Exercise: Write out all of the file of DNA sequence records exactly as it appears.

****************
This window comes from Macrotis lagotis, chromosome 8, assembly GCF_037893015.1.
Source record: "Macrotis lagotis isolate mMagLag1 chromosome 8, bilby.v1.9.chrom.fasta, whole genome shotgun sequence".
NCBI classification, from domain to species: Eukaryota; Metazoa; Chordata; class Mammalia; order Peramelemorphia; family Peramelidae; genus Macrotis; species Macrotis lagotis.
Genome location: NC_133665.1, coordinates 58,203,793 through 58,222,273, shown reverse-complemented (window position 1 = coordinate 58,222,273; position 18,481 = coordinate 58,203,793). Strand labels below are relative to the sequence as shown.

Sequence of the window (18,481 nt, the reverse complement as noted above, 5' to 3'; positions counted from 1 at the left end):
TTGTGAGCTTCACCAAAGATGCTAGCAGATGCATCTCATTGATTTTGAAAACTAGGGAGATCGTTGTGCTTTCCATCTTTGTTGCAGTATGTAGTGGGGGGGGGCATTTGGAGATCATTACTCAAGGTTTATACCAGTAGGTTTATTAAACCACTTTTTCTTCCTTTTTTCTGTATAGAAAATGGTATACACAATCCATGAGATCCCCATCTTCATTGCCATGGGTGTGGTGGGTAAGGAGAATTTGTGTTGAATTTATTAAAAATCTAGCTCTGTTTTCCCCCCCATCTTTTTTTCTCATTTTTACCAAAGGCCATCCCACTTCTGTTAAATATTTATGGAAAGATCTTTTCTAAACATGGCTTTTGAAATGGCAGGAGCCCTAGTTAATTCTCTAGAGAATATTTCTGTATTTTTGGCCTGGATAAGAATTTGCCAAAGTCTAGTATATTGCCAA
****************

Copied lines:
This window comes from Macrotis lagotis, chromosome 8, assembly GCF_037893015.1.
Source record: "Macrotis lagotis isolate mMagLag1 chromosome 8, bilby.v1.9.chrom.fasta, whole genome shotgun sequence".
NCBI classification, from domain to species: Eukaryota; Metazoa; Chordata; class Mammalia; order Peramelemorphia; family Peramelidae; genus Macrotis; species Macrotis lagotis.
Genome location: NC_133665.1, coordinates 58,203,793 through 58,222,273, shown reverse-complemented (window position 1 = coordinate 58,222,273; position 18,481 = coordinate 58,203,793). Strand labels below are relative to the sequence as shown.

Sequence of the window (18,481 nt, the reverse complement as noted above, 5' to 3'; positions counted from 1 at the left end):
TTGTGAGCTTCACCAAAGATGCTAGCAGATGCATCTCATTGATTTTGAAAACTAGGGAGATCGTTGTGCTTTCCATCTTTGTTGCAGTATGTAGTGGGGGGGGGCATTTGGAGATCATTACTCAAGGTTTATACCAGTAGGTTTATTAAACCACTTTTTCTTCCTTTTTTCTGTATAGAAAATGGTATACACAATCCATGAGATCCCCATCTTCATTGCCATGGGTGTGGTGGGTAAGGAGAATTTGTGTTGAATTTATTAAAAATCTAGCTCTGTTTTCCCCCCCATCTTTTTTTCTCATTTTTACCAAAGGCCATCCCACTTCTGTTAAATATTTATGGAAAGATCTTTTCTAAACATGGCTTTTGAAATGGCAGGAGCCCTAGTTAATTCTCTAGAGAATATTTCTGTATTTTTGGCCTGGATAAGAATTTGCCAAAGTCTAGTATATTGCCAA